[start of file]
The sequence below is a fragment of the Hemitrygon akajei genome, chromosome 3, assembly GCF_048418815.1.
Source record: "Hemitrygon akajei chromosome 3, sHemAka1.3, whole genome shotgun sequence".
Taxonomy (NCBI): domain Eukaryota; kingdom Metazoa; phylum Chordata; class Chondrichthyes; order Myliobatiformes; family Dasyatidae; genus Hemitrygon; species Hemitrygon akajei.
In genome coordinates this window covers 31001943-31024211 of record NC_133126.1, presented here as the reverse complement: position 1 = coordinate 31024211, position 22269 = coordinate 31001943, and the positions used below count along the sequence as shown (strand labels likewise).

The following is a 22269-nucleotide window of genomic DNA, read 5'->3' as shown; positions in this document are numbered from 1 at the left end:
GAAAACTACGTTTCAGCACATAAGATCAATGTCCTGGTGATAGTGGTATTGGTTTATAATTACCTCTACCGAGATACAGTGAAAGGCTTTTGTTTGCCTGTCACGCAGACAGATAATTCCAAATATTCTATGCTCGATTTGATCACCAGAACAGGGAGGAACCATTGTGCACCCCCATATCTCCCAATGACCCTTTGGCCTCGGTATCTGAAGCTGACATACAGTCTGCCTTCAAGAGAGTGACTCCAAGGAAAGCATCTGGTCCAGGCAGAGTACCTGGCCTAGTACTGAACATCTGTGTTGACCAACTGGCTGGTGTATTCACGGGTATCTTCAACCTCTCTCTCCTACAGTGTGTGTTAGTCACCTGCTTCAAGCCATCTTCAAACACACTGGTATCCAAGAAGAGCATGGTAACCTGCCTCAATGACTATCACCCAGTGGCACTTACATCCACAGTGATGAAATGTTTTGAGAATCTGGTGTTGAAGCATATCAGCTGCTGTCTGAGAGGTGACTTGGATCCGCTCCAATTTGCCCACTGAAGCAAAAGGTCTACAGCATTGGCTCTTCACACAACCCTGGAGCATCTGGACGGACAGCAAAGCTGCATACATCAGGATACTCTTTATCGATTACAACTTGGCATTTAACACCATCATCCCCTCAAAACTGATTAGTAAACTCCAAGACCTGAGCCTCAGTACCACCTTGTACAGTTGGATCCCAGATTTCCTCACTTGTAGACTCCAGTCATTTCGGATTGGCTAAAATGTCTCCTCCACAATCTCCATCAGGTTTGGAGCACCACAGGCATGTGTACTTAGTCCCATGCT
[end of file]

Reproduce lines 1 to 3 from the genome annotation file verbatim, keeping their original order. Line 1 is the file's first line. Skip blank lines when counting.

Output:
The sequence below is a fragment of the Hemitrygon akajei genome, chromosome 3, assembly GCF_048418815.1.
Source record: "Hemitrygon akajei chromosome 3, sHemAka1.3, whole genome shotgun sequence".
Taxonomy (NCBI): domain Eukaryota; kingdom Metazoa; phylum Chordata; class Chondrichthyes; order Myliobatiformes; family Dasyatidae; genus Hemitrygon; species Hemitrygon akajei.